Friday, June 21, 2024

Dallas ISD students receive lesson from city code enforcement officers on protecting the environment

DALLAS — Although the litter pickers might be half their size or taller, Dallas ISD elementary students across the district are proving there are no age or height requirements to protect the planet and keep Dallas neighborhoods beautiful.

Throughout the spring, several Dallas ISD elementary schools will receive visits from City of Dallas Code Compliance Services representatives for an interactive learning experience.

Through the Waste in Place educational curriculum, Neighborhood Code Representatives (NCR) are visiting schools to bring awareness to students about litter prevention, waste reduction, beautification, and community improvement.

 

Dallas Neighborhood Code Representatives visit schools to bring awareness about litter prevention, waste reduction, beautification, and community improvement. (City of Dallas Code Enforcement / Dallas I.S.D.)

Following the in-class learning portion, students experience firsthand how their efforts help improve the world they live in. With litter pickers, trash bags, and assistance from NCRs, students roll up their sleeves to pick up waste near and around their campus.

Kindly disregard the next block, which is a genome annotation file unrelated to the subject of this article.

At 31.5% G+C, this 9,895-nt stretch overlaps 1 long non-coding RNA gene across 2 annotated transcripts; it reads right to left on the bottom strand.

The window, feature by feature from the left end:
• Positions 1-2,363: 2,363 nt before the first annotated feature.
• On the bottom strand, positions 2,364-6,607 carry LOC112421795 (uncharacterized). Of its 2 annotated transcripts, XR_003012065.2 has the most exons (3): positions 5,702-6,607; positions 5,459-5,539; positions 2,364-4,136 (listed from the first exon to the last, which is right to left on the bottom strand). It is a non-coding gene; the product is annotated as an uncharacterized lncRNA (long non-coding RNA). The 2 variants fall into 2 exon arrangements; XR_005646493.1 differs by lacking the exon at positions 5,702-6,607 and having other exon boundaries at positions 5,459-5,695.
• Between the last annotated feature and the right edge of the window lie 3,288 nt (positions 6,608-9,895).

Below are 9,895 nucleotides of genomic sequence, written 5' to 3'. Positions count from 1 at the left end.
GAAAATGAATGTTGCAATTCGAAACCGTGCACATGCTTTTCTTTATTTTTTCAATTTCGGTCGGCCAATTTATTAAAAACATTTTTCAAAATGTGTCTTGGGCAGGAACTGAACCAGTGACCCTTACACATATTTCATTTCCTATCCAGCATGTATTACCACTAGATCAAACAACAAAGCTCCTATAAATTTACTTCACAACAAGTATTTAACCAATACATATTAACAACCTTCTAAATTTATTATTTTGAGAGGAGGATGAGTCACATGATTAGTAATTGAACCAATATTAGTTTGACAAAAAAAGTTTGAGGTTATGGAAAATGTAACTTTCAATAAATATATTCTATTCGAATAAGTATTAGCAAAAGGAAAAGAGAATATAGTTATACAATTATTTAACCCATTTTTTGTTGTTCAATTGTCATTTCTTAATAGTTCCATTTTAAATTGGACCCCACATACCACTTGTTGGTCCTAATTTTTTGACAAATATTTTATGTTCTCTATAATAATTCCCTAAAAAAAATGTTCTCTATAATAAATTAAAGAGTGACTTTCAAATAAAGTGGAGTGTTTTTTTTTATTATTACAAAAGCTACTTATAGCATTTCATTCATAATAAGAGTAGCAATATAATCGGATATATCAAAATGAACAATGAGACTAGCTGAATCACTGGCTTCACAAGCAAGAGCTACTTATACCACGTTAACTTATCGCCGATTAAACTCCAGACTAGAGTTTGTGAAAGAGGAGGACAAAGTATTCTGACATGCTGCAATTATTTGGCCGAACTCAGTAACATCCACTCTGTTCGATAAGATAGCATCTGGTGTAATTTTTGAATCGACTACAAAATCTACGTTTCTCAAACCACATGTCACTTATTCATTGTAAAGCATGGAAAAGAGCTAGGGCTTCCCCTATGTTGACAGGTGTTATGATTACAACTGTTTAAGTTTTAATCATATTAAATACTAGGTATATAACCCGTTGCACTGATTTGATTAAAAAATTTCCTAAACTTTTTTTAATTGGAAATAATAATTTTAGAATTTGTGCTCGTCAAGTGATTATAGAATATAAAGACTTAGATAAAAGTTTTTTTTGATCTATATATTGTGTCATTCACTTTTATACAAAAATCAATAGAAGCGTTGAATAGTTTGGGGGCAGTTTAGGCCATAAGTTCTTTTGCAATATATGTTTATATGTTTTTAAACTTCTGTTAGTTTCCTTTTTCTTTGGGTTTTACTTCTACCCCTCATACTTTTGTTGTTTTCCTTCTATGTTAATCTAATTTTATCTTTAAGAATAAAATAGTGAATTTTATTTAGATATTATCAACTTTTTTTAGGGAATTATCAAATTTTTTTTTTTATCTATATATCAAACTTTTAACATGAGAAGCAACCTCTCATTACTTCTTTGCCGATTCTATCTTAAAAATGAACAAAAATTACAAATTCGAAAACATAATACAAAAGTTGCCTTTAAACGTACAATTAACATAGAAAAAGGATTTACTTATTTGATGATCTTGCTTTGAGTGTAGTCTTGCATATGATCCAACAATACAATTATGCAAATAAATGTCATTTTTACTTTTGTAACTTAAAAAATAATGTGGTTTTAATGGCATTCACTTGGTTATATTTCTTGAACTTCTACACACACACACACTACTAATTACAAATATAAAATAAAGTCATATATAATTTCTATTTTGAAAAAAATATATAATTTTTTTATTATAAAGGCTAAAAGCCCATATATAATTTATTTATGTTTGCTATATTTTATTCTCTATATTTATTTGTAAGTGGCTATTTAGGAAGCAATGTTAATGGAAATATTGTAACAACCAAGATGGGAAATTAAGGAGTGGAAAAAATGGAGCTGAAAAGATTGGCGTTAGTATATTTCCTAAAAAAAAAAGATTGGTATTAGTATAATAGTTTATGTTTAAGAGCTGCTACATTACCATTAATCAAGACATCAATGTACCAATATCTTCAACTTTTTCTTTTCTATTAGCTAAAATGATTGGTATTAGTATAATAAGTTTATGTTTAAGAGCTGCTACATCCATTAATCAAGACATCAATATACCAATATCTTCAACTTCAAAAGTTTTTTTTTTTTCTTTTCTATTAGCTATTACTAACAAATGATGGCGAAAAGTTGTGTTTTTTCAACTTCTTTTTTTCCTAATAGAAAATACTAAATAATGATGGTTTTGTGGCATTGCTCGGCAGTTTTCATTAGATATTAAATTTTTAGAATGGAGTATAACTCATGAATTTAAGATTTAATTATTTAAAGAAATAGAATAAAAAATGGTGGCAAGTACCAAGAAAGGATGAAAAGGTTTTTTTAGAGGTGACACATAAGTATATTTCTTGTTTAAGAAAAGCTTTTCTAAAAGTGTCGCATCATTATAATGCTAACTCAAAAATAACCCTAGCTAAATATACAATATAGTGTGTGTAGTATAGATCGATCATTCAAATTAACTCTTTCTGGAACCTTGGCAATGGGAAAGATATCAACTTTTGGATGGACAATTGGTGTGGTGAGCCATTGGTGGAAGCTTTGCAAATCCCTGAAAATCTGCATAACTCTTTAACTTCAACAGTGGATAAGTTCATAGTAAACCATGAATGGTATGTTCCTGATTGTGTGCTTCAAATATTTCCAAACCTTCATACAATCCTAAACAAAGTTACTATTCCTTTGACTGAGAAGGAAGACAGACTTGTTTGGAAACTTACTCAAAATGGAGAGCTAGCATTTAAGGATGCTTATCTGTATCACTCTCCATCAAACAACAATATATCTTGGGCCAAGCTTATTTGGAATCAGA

“It is important that our students know that our campus is a reflection of the great things we are doing here at our campus,” said Mattique Williams-Lynn, assistant principal at B.H. Macon Elementary. Code Compliance visited Macon in March to kick off the educational series. “Also, keeping a clean campus promotes a healthy environment, which means fewer sick days will be used by the team and students will not miss instructional days because they are sick.”

In addition to keeping their campuses clean, Dallas ISD students are helping Dallas Code participate in the North Texas Community Clean Up Challenge (NTCCC). The NTCCC is a friendly competition between North Texas communities to see who can pick up the most litter per resident.

Other schools participating in the program are Bayles Elementary, Clinton P. Russell Elementary School, Jack Lowe Sr. Elementary School, Louise Wolff Kahn Elementary School, Ascher Silberstein Elementary School, and Cesar Chavez Learning Center.

The Dallas Independent School District is continually preparing nearly 141,000 students for college or a career. The district offers a competitive mix of innovative programs, choice program and instructional initiatives that support the increased academic achievement and the social and emotional development of its students. To learn more, visit www.dallasisd.org.

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